The overall design is rather compact and it’s lighter (0.7 inches thin – 2.42 lbs ) than most laptops. The chiclet keyboard is nice and spacious, taking advantage of the real estate. We would like to see a back-list keyboard for low-light conditions, but it’s not a deal-breaker. Also, it takes some users more time to familiarize with the lack of a CAPS LOCK or DELETE button. Not to worry, however, as there are programmable shortcuts and plug-ins/extensions to help out.
The display is sharp although not a true HD, yet it can still render 1080p videos without much noticeable difference. Brightness, colors, and overall resolution is on par with expectations and there’s quite a good range of viewing angles.
The touchpad is responsive and you’ll figure out some of the shortcuts with just a few uses; two-finger tap for right-clicking, two fingers swiping to scroll or sweep left and right.
The bottom-mounted speakers get the job done but they don’t sound quite as clear as we had hoped. Carpet and fabric just about wipe out any clarity and highs; plug in some headphones or external speakers and you’ll be much happier.
Samsung promises more than 6.5 hours of battery per single charge and we’ve had a hard time refuting this claim. In fact, that’s one area where the Chromebook Pixel could do better. It’s for this reason alone that I’ve not given up on the “lower” end Chromebook models. Should you need to spend an afternoon outside of the office or on a flight, you’ll be just fine.
If you’re on the fence as to whether to buy a Chromebook or tablet for your back-to-school or office needs, you’ll want to weigh your needs. While tablets can be more “fun” with apps and games, the Chromebook is more “practical”.
I’ve long wanted an Android experience that works as efficiently as the Chromebook but there’s nothing to fill my needs. Much of my day is in WordPress and keeping tabs open and the Android app doesn’t handle input and plug-ins as easily.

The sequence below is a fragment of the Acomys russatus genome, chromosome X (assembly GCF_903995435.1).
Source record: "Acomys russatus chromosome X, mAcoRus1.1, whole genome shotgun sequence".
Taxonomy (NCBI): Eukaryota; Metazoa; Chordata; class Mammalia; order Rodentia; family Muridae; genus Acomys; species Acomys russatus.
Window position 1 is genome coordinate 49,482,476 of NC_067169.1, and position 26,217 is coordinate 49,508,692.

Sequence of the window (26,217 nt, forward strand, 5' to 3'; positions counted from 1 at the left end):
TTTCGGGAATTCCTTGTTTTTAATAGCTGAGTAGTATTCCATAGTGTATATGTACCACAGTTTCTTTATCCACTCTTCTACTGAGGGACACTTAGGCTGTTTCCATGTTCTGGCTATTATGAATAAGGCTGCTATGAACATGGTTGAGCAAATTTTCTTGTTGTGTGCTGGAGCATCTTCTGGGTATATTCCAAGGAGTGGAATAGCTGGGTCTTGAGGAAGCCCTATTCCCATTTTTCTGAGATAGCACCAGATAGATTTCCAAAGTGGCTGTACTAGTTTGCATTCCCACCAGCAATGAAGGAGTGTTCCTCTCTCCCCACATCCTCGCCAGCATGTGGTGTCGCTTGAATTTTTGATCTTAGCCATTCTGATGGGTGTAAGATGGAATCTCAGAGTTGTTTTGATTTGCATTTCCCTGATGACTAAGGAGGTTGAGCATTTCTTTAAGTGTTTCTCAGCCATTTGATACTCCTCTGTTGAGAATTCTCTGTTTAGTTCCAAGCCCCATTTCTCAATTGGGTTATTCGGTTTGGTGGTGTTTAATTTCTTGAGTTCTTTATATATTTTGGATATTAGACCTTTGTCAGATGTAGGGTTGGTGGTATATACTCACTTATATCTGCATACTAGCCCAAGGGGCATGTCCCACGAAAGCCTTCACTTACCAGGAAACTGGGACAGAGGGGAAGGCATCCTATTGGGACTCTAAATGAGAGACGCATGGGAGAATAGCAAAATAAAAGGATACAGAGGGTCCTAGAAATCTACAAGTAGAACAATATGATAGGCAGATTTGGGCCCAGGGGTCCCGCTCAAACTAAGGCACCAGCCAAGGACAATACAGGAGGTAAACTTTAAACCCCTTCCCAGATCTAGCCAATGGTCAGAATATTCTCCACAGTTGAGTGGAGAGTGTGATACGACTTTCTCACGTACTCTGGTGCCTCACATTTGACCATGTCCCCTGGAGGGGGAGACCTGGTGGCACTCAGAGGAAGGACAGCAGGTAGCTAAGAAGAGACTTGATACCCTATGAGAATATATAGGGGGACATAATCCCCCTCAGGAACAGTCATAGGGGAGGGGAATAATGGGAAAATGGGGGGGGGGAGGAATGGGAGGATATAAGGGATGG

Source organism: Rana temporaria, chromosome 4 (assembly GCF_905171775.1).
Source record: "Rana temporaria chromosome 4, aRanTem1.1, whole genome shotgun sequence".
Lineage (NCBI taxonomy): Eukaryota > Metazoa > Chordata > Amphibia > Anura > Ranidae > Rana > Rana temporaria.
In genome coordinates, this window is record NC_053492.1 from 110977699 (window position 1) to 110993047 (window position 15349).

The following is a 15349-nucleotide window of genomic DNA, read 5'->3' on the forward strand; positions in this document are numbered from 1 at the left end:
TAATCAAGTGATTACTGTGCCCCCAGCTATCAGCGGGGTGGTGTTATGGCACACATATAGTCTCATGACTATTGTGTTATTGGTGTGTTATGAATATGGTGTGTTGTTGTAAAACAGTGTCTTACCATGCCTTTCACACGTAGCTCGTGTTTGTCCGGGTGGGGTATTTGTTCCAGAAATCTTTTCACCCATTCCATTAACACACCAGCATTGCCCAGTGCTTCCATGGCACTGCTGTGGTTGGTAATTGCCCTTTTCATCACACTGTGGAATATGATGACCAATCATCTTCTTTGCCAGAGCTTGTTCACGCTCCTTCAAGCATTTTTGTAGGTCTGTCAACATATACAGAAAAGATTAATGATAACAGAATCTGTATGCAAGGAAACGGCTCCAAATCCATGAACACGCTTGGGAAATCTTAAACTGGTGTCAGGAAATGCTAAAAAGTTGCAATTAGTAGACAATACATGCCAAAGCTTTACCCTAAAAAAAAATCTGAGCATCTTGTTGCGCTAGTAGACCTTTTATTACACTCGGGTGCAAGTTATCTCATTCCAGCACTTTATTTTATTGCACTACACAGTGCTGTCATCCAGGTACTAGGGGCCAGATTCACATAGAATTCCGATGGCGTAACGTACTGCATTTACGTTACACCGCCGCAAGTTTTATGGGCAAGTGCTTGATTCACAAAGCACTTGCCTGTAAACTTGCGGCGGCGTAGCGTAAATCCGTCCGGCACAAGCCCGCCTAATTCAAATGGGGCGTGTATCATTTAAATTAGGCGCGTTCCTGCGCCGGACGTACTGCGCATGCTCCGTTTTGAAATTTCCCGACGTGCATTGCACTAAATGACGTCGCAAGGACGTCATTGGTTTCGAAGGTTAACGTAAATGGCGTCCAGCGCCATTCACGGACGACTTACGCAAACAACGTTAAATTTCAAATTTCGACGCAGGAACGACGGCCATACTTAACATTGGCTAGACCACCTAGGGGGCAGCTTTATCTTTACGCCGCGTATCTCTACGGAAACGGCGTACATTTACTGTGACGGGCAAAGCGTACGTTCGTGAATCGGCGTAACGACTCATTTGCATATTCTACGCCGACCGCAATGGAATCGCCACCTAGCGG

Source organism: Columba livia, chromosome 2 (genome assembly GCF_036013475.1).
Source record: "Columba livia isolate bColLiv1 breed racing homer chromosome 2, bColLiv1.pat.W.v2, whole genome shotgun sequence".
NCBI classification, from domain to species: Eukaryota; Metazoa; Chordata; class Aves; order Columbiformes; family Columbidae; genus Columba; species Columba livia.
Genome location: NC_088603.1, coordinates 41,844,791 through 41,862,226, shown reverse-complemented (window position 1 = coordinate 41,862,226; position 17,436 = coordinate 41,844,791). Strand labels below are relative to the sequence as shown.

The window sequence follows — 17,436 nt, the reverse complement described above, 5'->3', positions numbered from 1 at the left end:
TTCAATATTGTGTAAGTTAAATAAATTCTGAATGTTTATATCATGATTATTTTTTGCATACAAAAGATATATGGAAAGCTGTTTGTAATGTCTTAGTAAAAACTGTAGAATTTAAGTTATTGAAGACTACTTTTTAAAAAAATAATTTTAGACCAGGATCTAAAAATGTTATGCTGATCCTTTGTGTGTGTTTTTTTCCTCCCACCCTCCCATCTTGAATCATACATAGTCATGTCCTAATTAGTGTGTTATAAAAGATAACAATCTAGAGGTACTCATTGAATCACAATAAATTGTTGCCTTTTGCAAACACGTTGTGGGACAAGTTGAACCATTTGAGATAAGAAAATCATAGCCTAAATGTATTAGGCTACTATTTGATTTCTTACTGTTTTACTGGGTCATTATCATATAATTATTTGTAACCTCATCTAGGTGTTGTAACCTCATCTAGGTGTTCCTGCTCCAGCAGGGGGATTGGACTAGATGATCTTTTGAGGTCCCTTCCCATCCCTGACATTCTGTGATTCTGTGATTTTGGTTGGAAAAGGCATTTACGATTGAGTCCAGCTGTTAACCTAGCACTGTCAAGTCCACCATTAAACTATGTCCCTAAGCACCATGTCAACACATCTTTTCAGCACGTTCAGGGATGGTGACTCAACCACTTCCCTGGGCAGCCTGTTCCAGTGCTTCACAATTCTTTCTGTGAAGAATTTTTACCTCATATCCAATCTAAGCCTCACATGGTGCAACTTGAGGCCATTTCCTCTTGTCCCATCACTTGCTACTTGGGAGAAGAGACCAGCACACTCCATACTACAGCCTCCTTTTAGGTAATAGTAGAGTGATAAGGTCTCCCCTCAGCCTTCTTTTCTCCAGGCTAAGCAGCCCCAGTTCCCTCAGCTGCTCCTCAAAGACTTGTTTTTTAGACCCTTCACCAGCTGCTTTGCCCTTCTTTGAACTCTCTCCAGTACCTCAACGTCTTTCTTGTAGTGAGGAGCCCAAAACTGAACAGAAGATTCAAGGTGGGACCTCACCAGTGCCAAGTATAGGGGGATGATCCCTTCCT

Apps and Games
There is an ever-expanding library of apps and games for Chrome devices, many of which have Android/iOS counterparts. Again, your needs will dictate your direction. How much do you care about portability? Do you spend more time in browser tabs and web-based apps or do you play a lot of games?
The great thing about Chromebooks is that they don’t get as “old” as computers do; my first Chromebook runs just as good in 2013 as it did two years ago. My wife and son don’t see any difference in performance in the Series 3 and the Chromebook Pixel; it just looks different on the outside.
Along these lines, you’re not signing any long-term contracts or spending all that much to gamble “wrongly” on the Chromebook. You could do much worse than to purchase one of these for your household, especially if you fight over the tablet or laptop. At $249, the Samsung Chromebooks XE303C12, is not really all that “expensive” to consider. Just a heads up, but we’ve also seen it offered as low as $219 through Amazon.
In our house, the Chromebook has become the only laptop we use and that thick old Windows-based model just collects dust. It doesn’t hurt that our son’s school system has gone Google and uses Chromebooks. He’s able to log in with his own ID and pull up apps and educational games just as he would at school.
For those of you who have spent any length of time with Android and Google services, you’ll take to a Chromebook like a fish to water. The same can be said if your family fights over use of the laptop or tablet. You’d truly be surprised at how much of your life revolves around cloud-based services and in the browser.
NOTE: The Samsung Chromebook we tested was provided to us by Staples.